Tuesday 14 Aug 2018 | 16:33 | SYDNEY
Tuesday 14 Aug 2018 | 16:33 | SYDNEY

The right balance for ocean protection and industrial fishing

Australian and US officials inspect the freezer of a Taiwanese flagged vessel (Photo: US Coast Guard/Flickr)

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COMMENTS

22 December 2017 06:30

When the Convention on the Law of the Sea allowed countries to establish exclusive economic zones, coastal nations claimed 90% of the world’s fisheries. This carried enormous significance, transferring fisheries property rights from the open access international commons to exclusive national control. When an ‘Australian Fishing Zone’ was declared in 1979, it became the third largest in the world, stretching 200 nautical miles from its shore and covering approximately nine million square kilometres.

During the early period after the establishment of exclusive economic zones, Australia and many other coastal nations lacked sufficient domestic capacity to fully fish the new zones, so licensed foreign fleets to fish. By 1997, the Australian industry had developed and the government subsequently prohibited foreign vessels from fishing inside Australian waters. Australia could exert strong controls over its own domestic fishing fleets and ensure all benefits flowed to Australian communities. Foreign vessels could still be ‘deemed’ as Australian vessels under strict arrangements that effectively applied all Australian regulations and ensured Australian industry engagement.

At the time, the global fishing industry dramatically increased, driving fishing capacity to unsustainable levels while governments struggled to implement sustainable fishing limits. Global fisheries reached a production peak of 86.4 million tonnes in 1996, but have since steadily declined due to overfishing and decreased productivity. In 2016, the UN Food and Agriculture Organisation reported that more than 90% of global fisheries to be either overfished or at their limit, seriously damaging the integrity of marine ecosystems.

An approach to manage both fisheries and the broader marine environment was required. In 2012, Australia set a global precedent by establishing a network of marine protected areas to protect critical habitats, balancing conservation and industry concerns. There is significant evidence that marine parks provide fisheries with spill-over benefits, with the biodiversity benefits crucial for the broader productivity of the ocean.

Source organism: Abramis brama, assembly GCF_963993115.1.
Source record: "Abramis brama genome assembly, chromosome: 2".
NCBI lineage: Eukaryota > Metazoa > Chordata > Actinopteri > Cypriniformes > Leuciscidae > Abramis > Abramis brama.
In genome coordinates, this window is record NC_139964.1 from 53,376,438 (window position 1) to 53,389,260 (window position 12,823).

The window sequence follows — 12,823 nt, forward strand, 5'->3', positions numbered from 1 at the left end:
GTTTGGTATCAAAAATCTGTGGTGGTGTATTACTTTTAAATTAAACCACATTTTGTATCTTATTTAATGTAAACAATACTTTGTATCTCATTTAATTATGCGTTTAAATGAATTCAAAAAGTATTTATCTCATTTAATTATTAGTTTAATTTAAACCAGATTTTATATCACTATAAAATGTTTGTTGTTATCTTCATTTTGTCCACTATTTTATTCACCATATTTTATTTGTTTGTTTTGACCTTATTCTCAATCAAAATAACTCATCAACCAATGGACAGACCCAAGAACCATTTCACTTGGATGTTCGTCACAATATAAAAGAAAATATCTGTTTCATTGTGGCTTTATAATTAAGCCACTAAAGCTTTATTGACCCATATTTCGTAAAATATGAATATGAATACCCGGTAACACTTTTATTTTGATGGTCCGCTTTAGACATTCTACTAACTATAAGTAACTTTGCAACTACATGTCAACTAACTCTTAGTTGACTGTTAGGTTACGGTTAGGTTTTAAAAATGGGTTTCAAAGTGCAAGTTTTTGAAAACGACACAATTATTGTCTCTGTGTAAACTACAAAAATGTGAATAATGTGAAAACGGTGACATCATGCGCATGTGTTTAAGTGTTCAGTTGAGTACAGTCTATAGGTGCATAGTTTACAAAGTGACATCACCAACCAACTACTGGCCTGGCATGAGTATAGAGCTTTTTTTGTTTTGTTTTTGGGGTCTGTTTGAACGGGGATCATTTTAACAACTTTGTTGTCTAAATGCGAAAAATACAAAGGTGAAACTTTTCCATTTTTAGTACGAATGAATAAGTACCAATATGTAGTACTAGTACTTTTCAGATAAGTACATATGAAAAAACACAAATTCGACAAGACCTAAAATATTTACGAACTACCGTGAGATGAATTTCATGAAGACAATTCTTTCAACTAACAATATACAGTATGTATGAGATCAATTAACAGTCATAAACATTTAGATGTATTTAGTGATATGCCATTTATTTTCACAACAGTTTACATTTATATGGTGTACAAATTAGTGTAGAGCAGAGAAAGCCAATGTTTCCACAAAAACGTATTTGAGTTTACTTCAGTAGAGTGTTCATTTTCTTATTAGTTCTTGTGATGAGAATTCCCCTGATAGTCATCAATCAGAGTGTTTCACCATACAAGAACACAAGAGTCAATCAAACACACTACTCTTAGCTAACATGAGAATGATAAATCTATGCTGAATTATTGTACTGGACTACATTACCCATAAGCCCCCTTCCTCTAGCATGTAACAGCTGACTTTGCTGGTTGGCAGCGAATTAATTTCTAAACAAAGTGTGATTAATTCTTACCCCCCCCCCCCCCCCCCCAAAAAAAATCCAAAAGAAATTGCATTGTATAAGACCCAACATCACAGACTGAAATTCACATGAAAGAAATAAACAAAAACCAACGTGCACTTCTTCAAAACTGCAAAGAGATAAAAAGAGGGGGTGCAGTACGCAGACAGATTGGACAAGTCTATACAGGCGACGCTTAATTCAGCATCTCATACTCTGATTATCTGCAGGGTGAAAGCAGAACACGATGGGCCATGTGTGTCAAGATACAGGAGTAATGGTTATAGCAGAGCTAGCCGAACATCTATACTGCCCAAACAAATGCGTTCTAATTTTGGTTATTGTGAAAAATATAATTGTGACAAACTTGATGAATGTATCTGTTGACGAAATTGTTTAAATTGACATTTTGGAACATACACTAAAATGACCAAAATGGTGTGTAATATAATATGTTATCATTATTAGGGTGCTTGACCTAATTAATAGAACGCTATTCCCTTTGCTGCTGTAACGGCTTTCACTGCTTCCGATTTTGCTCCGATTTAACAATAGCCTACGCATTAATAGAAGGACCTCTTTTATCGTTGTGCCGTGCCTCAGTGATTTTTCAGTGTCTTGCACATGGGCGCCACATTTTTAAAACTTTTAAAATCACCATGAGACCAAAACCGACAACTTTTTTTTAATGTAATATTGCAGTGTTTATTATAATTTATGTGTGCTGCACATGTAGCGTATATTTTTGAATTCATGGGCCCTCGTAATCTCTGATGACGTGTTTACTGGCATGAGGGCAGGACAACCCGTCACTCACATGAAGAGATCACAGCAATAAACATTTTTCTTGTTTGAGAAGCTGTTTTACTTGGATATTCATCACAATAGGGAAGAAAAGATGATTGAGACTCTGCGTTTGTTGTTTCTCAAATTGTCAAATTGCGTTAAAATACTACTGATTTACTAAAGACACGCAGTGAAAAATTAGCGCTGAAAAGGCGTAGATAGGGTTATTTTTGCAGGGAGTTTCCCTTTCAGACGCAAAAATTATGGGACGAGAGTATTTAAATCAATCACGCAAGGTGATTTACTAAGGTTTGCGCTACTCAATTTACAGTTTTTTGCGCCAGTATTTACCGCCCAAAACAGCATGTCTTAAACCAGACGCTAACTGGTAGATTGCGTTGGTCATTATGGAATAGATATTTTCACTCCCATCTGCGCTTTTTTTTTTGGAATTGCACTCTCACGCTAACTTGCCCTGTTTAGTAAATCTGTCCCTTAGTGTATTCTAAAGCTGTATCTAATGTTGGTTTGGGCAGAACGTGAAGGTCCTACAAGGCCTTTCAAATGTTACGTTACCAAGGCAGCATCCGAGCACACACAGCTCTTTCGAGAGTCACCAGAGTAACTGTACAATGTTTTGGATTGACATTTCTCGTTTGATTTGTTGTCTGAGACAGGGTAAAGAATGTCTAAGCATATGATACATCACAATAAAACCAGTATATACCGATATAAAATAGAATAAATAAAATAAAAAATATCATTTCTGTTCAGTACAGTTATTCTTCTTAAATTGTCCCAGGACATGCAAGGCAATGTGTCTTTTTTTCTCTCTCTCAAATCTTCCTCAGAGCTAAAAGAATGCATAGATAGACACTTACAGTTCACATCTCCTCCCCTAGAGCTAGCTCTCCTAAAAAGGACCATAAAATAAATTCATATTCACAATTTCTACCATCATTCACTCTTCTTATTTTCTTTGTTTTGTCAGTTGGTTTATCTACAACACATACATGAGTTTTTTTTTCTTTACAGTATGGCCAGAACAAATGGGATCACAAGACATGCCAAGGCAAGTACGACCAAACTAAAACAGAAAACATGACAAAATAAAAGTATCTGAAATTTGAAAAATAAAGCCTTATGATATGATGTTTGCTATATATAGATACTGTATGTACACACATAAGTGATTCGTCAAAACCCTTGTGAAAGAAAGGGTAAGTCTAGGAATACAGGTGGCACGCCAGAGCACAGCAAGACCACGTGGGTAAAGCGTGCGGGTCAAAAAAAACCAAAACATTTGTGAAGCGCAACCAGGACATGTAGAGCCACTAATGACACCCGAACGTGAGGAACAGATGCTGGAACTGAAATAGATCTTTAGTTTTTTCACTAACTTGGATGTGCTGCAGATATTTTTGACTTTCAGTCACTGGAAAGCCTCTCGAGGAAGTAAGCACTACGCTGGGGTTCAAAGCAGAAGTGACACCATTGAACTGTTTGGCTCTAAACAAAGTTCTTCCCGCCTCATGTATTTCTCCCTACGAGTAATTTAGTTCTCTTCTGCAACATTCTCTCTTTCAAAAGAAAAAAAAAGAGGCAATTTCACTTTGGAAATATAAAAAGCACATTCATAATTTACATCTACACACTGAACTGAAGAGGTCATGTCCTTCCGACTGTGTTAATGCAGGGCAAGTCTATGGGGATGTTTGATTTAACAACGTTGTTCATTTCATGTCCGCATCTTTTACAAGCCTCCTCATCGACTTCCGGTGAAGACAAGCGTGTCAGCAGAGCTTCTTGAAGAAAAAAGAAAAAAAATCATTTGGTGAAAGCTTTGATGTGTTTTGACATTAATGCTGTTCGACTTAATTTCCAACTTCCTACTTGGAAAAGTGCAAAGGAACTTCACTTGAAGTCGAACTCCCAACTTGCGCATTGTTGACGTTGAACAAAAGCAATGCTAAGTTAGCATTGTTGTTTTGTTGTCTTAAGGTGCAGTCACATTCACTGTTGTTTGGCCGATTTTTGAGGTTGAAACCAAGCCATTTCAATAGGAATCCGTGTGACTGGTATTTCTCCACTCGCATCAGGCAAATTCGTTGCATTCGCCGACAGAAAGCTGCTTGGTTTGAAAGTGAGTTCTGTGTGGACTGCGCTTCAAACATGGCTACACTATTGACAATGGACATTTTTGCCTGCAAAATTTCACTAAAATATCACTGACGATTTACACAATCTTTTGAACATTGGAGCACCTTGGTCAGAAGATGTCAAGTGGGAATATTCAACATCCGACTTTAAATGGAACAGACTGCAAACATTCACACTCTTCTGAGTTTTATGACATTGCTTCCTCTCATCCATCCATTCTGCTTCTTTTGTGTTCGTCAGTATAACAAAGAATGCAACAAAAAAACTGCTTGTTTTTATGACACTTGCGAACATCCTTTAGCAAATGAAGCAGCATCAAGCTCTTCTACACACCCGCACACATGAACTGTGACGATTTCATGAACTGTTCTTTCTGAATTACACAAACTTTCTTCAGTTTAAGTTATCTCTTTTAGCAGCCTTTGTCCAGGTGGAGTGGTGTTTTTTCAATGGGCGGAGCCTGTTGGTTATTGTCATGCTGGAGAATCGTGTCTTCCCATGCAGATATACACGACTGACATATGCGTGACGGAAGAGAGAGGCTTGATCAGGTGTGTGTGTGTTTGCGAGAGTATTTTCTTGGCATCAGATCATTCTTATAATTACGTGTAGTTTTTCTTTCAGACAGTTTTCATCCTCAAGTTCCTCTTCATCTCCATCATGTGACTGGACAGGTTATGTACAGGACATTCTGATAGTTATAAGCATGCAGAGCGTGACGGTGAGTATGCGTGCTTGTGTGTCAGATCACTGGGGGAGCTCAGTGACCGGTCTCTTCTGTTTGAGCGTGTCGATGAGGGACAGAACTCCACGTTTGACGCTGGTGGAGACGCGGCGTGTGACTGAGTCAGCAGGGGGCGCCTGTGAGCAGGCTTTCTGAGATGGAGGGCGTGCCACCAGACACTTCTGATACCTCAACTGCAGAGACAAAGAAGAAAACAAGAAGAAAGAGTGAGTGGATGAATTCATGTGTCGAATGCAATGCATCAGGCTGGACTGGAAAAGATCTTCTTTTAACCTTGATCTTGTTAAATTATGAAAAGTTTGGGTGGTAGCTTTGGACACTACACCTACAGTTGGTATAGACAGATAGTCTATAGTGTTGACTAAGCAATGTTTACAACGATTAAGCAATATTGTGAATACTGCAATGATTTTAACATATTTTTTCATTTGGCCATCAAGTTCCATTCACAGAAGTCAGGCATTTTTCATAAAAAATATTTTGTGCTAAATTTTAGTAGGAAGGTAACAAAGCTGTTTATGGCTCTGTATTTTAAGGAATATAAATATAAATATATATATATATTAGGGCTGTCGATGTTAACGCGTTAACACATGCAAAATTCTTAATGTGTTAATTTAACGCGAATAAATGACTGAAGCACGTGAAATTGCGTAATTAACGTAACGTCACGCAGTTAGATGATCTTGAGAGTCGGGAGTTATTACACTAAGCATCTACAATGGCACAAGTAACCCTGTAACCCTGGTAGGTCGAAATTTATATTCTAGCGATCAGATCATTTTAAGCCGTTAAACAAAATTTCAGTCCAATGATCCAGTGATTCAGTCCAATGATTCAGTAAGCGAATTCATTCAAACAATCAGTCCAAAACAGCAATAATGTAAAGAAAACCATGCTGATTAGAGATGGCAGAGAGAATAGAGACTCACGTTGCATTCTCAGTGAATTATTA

However, the implementation of the network of marine parks stalled after the 2013 change of government. A long review was begun, which concluded this year with recommendations to substantially weaken many of the proposed protected areas.

There is little evidence in the review to support these changes. The Australian Bureau of Agricultural and Resource Economics and Sciences recently noted only $4 million would be saved by weakening the zones. The report was limited to assess the gross value of production and did not consider impacts on broader biodiversity, or the increased productivity benefits resulting from high biodiversity.

So why weaken protections for little economic benefit? Decades of practice had demonstrated that these zones had minimal interest to industry under current conditions and regulations, so logically there should be no significant economic argument against their protection.

This raised a question – whether the review ruled out proposed protection zones on the basis of hypothetical future changes in Australian regulations that would allow for the re-entry of cheap foreign fishing fleets. Foreign fleets could reduce business costs by fishing further from port and spending longer at sea, with lower labour and landing costs. This scenario would depend on changes in regulatory and policy frameworks, reversing decades of prohibitions on foreign vessels.

If this is the case, then economic modelling would demonstrate that cheap foreign crews and foreign vessels cause far more economic harm to coastal fishing towns than any marine park or conservation measure. Recent experience in the US and New Zealand has shown that allowing foreign fishing fleets into local waters results in significant labour concerns, increased management and compliance costs, and additional cost to the environment – with little or no benefit for local fishing communities. Foreign registered vessels that do not meet Australian requirements are not permitted to fish in Australia for good reason.

The Australian Fisheries Management Authority has rejected this scenario as scaremongering, stating the present arrangements ensure that any foreign vessel meets or exceeds Australian rules. Meanwhile, the Australian industry has noted that the make-up of the crossbench in parliament prevents any weakening of foreign vessel regulations – so no change is yet possible.

Which is good news for Australian communities. The Australian Fishing Zone will continue as one of the world’s most tightly regulated exclusive economic zones. But then why weaken the 2012 proposed conservation area if it has been demonstrated to have minimal impact on industry under current arrangements, and the arrangements are not going to change?

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